The Home School Court Report
VOLUME IV, NUMBER III
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Summer 1988
Cover
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Cover Stories

Education in the Soviet Union by Michael Farris

A Personal Note to Fathers by J. Michael Smith

Victory in Hawaii

The School Year in Review: Contact Countdown

California Update

Ohio Private Schools in the Home by J. Michael Smith

Home Schooling Bill Signed into Law in South Carolina

NEA, NAESP, and NASBE Adopt Positions on Home Schooling

Maine Improves

PA Victory May Come in Legislature

Michigan Gains Ground

A Letter from Alice Blackwelder

The True Origin of “Separation of Church and State”

Gimme That Old Time Education

Features

President's Corner

Across the States

C O V E R   S T O R Y

Ohio Private Schools in the Home by J. Michael Smith

Parents who have chosen to establish a private school in their homes pursuant to 3301-35-08 (the non-chartered, non-tax supported school), may have recently received a letter from the Ohio Department of Education indicating that such an arrangement is illegal. The letter further indicated that the excuse process pursuant to Ohio Revised Code 3321.04 is the only applicable law governing home schooling.

The central issue is whether a parent can establish a private school in the home in Ohio. No appellate court in Ohio has specifically addressed this issue. The letter from the Department of Education does not cite any authority for its position. Under our “separation of powers” doctrine, the Department of Education should not have the ultimate authority as to the interpretation of regulations promulgated by the State Board of Education. That responsibility is with the judicial branch of government, the courts.

By way of review, there are four areas of law which affect home schoolers: regulations, statutes, case decisions, and constitutions (both state and federal). Regulations are the lowest end of the law. Regulations are created by bureaucratic agencies such as state boards of education. Regulations are not supposed to create new legal standards, but rather, in theory, merely to “flesh out” and implement statutes enacted by the state legislatures. In practice, however, regulatory agencies have been given wide latitude, and they enact all manner of detailed and substantive rules of behavior which directly affect the lives of home schoolers.

The non-chartered school regulation was promulgated in September of 1983. The regulation may have been a response to the ruling by the Ohio Supreme Court in State v. Whisner, 47 Ohio St. 2d. 181, 351 N.E. 2d 750 (1976), which struck down accreditation requirements, teacher certification, and curriculum approval for religious private schools. At any rate, the “08” regulation provides the minimum standards necessary to establish a private religious school which is not seeking a state charter. Among other things, the regulation requires that the teachers and the administration have a bachelor’s degree or the equivalent from a recognized college or university.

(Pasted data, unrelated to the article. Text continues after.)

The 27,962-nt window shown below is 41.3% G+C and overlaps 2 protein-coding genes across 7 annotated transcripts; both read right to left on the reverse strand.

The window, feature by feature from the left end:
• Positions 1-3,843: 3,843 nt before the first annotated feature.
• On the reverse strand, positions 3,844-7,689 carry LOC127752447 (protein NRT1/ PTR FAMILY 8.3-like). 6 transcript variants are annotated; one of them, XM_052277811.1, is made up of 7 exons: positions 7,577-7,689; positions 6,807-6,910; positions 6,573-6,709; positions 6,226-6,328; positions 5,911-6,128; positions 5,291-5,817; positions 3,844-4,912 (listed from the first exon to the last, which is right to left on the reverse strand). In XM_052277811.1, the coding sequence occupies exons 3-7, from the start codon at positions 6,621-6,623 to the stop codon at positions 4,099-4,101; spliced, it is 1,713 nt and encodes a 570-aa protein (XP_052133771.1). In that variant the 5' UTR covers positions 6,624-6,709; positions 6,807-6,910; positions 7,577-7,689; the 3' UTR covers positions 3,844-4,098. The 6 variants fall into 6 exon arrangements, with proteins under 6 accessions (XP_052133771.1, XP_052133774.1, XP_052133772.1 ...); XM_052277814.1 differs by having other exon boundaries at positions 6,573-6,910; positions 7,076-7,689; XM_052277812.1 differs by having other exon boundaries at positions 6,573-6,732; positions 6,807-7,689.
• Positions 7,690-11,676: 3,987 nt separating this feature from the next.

Nothing in the regulation prevents the private school from being in the home or requires the exempted pupils not to be the children of the teachers. Therefore, from a reasonable reading of the statute, one would presume that a home school could qualify. In further support of that position, the Illinois Supreme Court defined a school as “a place where instruction is imparted to the young,” and Black’s Law Dictionary defines the term as “an institution or place for instruction or education.”

Therefore, the HSLDA legal staff has concluded, absent judicial decision to the contrary, that a private home school which meets the requirement of an “08” school is not obligated to obtain the excuse by the local superintendent, because the child is enrolled and attending a private school. If this is relevant to your situation and you have not already spoken to me regarding this issue, it would be prudent to do so.

Also in Ohio, the ad hoc committee appointed by the State Board of Education continues to meet to try to formulate proposed regulations regarding home schooling. The home schooling members of the committee are optimistic. However, I do not expect any final decisions prior to the beginning of this school year.

We had a successful year defending our members in Ohio. Although sixty-two member families were contacted in a potentially negative fashion, there were no truancy cases filed against a member family, and we only had to file five appeals from denials from superintendents. Of those five cases, we were able to work out dispositions favorable to our families in three cases. We had one trial which resulted in victory for the member family, and one case still remains unresolved. Thank you for all of your cooperation this year, for without it, this fine record could not have been achieved.